Consumers should also learn to think in terms of miles per dollar instead of miles per gallon when selecting fuel.
Lincoln, Nebraska (PRWEB) May 24, 2016
The National Conference on Weights and Measures (NCWM) urges holiday travelers to pay attention when buying fuel this Memorial Day weekend. There are many tips that can help travelers protect your wallets and your vehicles.
Weights and measures officials perform inspections at gas stations to verify that consumers get what they pay for, but they do much more than test for accuracy. They look at customer displays and labeling on the dispensers. They also look at receipt formatting and accuracy. They inspect inside the dispenser for fuel leaks and to make sure security seals are in place to inhibit tampering with the accuracy of the meter.
In the past year, inspections have been expanded to look for credit card skimming devices that steal the customer’s credit card information for fraudulent purposes. Inspectors at the state and local level have teamed up with the FBI and U.S. Secret Service to investigate and prosecute the criminals who install these skimmer devices without the knowledge of the retailer.
In many states, these same weights and measures officials take fuel samples for laboratory testing to ensure the quality of the fuel meets mandatory fuel quality standards.
Here are some good habits that NCWM recommends to all consumers when filling their tanks:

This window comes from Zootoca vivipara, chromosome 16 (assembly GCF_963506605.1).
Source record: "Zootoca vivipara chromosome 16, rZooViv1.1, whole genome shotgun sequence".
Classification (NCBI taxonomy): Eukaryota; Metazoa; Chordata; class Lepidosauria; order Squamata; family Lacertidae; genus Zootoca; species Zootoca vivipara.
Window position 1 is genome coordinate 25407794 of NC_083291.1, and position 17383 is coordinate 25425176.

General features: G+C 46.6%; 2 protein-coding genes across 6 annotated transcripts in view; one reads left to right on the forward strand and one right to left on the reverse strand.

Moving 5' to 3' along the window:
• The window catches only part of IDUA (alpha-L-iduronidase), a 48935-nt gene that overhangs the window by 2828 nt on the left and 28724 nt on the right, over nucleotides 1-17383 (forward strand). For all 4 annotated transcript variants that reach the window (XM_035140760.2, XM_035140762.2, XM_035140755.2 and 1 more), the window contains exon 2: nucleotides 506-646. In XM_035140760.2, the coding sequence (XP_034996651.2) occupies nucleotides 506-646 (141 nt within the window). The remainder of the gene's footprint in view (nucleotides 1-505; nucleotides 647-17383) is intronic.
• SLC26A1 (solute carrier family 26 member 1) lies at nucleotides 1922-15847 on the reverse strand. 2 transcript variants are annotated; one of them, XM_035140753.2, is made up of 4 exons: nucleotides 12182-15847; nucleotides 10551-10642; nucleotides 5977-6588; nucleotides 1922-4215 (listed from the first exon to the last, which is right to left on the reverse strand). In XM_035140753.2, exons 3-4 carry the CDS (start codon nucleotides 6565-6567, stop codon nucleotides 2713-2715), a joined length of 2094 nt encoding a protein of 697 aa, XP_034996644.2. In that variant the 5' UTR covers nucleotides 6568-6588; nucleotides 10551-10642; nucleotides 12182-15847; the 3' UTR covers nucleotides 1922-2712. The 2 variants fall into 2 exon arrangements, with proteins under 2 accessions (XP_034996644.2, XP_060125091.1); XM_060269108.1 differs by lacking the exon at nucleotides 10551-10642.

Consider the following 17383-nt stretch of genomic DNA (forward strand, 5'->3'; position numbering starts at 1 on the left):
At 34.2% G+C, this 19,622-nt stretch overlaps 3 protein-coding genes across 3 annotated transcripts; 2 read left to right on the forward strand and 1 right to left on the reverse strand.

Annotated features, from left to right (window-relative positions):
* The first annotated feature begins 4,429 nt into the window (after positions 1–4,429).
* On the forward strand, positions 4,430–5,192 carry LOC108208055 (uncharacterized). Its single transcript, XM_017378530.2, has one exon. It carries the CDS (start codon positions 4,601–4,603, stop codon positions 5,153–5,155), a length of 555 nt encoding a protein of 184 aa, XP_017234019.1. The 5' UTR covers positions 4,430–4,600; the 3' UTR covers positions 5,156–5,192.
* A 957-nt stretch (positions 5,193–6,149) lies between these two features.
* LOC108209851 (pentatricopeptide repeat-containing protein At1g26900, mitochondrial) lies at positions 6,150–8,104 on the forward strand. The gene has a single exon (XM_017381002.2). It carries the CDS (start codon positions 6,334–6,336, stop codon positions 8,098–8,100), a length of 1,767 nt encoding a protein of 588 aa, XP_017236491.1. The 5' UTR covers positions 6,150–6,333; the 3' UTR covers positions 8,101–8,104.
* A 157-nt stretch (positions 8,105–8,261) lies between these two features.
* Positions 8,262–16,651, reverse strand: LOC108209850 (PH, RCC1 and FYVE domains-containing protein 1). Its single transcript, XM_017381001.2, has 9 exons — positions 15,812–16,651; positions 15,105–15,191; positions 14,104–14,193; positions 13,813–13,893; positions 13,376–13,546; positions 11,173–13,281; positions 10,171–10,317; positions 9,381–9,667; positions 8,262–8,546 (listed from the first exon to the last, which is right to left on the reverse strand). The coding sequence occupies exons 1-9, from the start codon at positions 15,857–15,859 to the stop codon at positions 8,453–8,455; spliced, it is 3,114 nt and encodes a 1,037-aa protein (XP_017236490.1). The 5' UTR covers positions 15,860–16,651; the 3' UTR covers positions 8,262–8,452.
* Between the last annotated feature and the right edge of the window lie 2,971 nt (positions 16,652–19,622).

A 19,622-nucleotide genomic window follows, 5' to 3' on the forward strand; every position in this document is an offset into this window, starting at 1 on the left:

- Look for a Weights and Measures approval sticker on the dispenser.
- Make sure the price on the dispenser matches street sign.
- Make sure the total price and gallons are at zero before opening the nozzle.
- Remove gas cans from plastic-lined pickup beds before filling to avoid a static fire.
- Touch something metal before grasping the nozzle from the car to avoid a static fire.
- Pay inside to avoid credit card skimmers at the dispenser, or.
- Buy from dispenser that is in plain view of the cashier to avoid credit card skimmers
- Always get a receipt and retain it in case you need to report a problem later.
- Make sure receipt matches displayed sale information
Consumers should also learn to think in terms of miles per dollar instead of miles per gallon when selecting fuel. The lowest price per gallon may actually cost more because of decreased mileage. The only way to know your best miles per dollar is to experiment with fuel options. An example would be if 89 octane fuel costs 10% more than 87 octane, but provides a 15% increase in mileage. This is only an example, and would not be true with every vehicle. Consumers can easily experiment to find out what is best for their car and the savings can be significant over time. With flex-fuel vehicles there are even more price and mileage options for various levels of ethanol content.
The National Conference on Weights and Measures is a professional nonprofit association of state and local weights and measures officials, federal agencies, manufacturers, retailers and consumers. NCWM has developed national weights and measures standards since 1905. The organization brings the right interests together to keep pace with innovative advancements in the marketplace.